News & Announcements

Community-Defined Solutions for Latino Mental Health Care Disparities

Posted: July 05, 2012

Lahi Moheno holds what some would call health retreats for farmworkers in the San Joaquin Valley. There, she pulls workers aside for a forum on health education – mental health, really – without ever using such loaded terms as las enfermedades mentales, Spanish for "mental illness." Moheno, an activist who holds a master's degree from the University of Texas, knows well her audience and how to reach it. "When I talk to them in forums, or out in the fields, I don't use words like 'mental health,' " Moheno said Monday. "I say, 'Are you interested in having a better life, a life of tranquility?' I had to change my wording in order to reach people."

Moheno's story nicely illustrates lessons learned in a landmark, two-year research study conducted in 13 cities throughout California and unveiled Monday by the UC Davis Center for Reducing Health Disparities. The study, released at UC Davis' Mind Institute in Sacramento, takes a long, hard look at current best practices, based on evidence, and how well they translate in California's growing Latino communities, projected to comprise 52 percent of the state's population by 2050. The report, called Community-Defined Solutions for Latino Mental Health Care Disparities, provides a catalog of sorts for what works in reaching Latinos. The list highlights a smattering of programs throughout California, such as those using schools, churches, community centers and other grass-roots gathering places to talk to Latinos about what can help reduce the disparities.

The short answer: Western medicine's best doesn't seem well tailored to reduce mental health care disparities in Latino communities, a stubborn problem in which the population has been underserved and lacking quality care for decades. According to Sergio Aguilar-Gaxiola, the study's lead author and director of the health disparities center, up to 75 percent of Latinos who do seek mental health services opt not to return for a second appointment. Cultural, social and language barriers are too high to surmount. The report, based on input from more than 550 Latinos, including some in Sacramento, found that the current workforce of psychologists and psychiatrists is ill-equipped to penetrate the disparities and bridge the cultural gulf.

More needs to be done to reach out to communities on their terms, including recruiting and training more Latino mental health professionals. Stigma and shame over mental health issues are enough to stop some Latinos from seeking assistance, the study's authors said. And without someone to speak to in a shared language, reticence can become more acute. Moheno, for example, said two or three people in her large family experienced mental health issues. "However, we couldn't always find doctors. The family was a little embarrassed in this situation," Moheno said. "My mother said, 'No espanol, no sabe nada,' or 'If they don't know Spanish, they don't know how to take care of him,' " Moheno said of an ailing sibling.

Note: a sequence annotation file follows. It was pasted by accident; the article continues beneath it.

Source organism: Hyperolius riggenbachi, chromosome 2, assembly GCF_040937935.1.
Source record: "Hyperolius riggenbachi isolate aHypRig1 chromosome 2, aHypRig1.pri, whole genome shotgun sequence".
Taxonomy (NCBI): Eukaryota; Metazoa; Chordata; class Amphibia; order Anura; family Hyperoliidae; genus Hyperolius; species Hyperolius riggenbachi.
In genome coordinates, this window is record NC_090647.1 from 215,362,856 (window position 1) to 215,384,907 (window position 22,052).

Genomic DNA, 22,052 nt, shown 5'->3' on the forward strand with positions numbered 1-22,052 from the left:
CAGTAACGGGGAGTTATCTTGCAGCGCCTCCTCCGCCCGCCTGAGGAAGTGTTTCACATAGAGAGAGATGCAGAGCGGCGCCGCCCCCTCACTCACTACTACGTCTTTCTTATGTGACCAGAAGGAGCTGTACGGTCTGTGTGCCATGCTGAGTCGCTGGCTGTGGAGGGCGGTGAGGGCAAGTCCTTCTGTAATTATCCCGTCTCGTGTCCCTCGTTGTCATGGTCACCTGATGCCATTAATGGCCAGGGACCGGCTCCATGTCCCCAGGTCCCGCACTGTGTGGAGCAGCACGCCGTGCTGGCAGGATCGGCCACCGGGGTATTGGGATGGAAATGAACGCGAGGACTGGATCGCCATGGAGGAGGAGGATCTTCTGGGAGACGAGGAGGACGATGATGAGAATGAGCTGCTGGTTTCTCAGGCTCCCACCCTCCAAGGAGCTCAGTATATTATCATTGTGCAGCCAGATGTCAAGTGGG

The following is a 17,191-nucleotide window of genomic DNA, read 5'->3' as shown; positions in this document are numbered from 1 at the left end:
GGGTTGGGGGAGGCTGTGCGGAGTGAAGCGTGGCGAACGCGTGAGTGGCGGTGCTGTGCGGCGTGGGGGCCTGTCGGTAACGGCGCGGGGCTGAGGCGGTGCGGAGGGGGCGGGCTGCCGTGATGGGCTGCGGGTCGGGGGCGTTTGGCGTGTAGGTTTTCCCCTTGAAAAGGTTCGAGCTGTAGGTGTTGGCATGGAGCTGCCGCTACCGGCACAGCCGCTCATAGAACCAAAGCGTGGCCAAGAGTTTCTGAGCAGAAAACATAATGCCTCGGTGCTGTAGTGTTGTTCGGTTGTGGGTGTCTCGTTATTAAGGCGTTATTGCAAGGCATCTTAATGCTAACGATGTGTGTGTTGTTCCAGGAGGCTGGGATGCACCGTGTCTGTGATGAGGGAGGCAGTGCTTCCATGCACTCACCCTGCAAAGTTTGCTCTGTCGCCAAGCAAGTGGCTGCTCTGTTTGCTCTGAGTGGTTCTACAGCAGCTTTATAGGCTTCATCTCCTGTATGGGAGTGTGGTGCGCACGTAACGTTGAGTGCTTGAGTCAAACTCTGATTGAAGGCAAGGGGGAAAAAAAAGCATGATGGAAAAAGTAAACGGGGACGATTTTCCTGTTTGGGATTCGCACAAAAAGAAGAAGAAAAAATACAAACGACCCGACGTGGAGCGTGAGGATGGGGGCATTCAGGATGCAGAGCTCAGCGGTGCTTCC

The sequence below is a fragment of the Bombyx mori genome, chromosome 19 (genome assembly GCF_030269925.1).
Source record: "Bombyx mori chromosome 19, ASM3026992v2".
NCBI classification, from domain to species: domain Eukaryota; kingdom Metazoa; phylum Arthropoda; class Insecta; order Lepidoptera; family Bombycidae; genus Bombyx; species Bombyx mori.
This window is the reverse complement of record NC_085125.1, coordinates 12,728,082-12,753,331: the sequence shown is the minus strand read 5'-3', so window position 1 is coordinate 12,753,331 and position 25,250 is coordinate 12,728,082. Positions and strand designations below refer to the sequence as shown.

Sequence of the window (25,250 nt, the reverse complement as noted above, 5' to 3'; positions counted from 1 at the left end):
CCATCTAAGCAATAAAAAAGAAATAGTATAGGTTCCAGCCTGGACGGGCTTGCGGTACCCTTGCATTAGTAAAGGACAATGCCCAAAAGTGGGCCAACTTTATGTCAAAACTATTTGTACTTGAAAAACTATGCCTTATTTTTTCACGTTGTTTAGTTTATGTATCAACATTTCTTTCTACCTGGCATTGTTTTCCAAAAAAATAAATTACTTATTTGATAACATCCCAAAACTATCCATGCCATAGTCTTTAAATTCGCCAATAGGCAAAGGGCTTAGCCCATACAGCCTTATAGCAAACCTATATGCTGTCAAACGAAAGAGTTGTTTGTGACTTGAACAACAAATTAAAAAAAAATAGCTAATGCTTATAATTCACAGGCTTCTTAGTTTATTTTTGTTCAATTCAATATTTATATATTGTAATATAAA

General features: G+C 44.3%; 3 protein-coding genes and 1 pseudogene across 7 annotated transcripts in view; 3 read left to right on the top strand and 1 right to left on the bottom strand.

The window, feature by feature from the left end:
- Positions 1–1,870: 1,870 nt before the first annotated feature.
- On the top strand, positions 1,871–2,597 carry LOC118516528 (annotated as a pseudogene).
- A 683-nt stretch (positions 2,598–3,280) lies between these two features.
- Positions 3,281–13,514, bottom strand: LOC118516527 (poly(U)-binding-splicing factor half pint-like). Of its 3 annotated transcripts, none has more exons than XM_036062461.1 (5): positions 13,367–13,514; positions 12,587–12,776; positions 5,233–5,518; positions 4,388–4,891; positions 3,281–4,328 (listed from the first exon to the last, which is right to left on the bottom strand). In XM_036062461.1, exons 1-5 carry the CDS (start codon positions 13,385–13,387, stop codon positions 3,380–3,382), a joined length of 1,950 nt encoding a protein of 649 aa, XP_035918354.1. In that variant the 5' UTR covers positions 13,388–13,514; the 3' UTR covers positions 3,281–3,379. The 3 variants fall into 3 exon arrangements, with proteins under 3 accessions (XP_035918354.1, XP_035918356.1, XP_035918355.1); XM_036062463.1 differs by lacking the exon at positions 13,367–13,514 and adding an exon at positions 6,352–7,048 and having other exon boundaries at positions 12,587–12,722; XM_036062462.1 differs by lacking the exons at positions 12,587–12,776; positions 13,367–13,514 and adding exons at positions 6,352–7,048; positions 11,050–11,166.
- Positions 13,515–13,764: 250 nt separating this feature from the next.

Indeed, the report recommends that since Latinos do access health care through primary-care facilities, primary- care doctors should consider taking on the task of mending the mental health care gap. The key is in getting feedback and suggestions from the ground level up vs. from a top-down Western medical model.

Read more on the Sacramentoo Bee website. Read the full report (pdf).


Rehabilitation and Counseling Program for Homeless with Mental or Drug Abuse Problems

Posted: July 03, 2012

Panhandle homeless with mental or drug abuse problems will be able to improve their lives and integrate with the community thanks to a new program the Texas Panhandle Centers will be offering. They're partnering with the city of Amarillo and all its shelters to make this outpatient treatment program successful.

Diane Gilmore with Amarillo Downtown Women's Center says, "This has been long time coming. And all of the shelters are very excited. Because we know if someone goes through a 30 day residential treatment program, that they're going to have a better chance of making it work with our program. And their opportunity for staying clean and sober will increase tremendously."

Substance abuse and mental health go hand in hand. And they're the number one reason people are homeless in our country and community. The 30 day outpatient program will offer psychiatric and crisis services as well as life skills training during the day. Then at night the homeless return to an area shelter.

They hope Amarillo will also be able to provide its own residential treatment program, for people who can afford it, in the near future. Texas Panhandle Centers Director of Planning and Public Information Jim Womack says, "We also hope to partner with other agencies, maybe integrated healthcare in the future. Just address the whole person not just specific issues because that way if we're addressing all the issues. Be gainful employed, be back in a home instead of being out on the streets."

Read more on the WorldNow website.

No Shame Day: Working to Eradicate Mental Illness Stigma in the Black Community

Posted: July 02, 2012

It is the family folklore, whispered into humid huddles in the corners of summer reunions: She ain't been right since that no-count husband of hers left her; all she needs is a good man and she'll come back to herself. It's the code words, the shorthand, the oversimplification: Oh, he ain't never been quite right in the head. and "Something's" wrong with her. It's myth of the church-going cure: This ain't nothin' but a demonic attack and prayer can cast it out. It's the blame-placing and illogical advice: It's because she used to drink. If he stayed away from them drugs, his head would clear. Get saved. Eat better. Get a better job and be more self-sufficient. Forgive everyone who wronged you (Grudge-holding poisons the mind).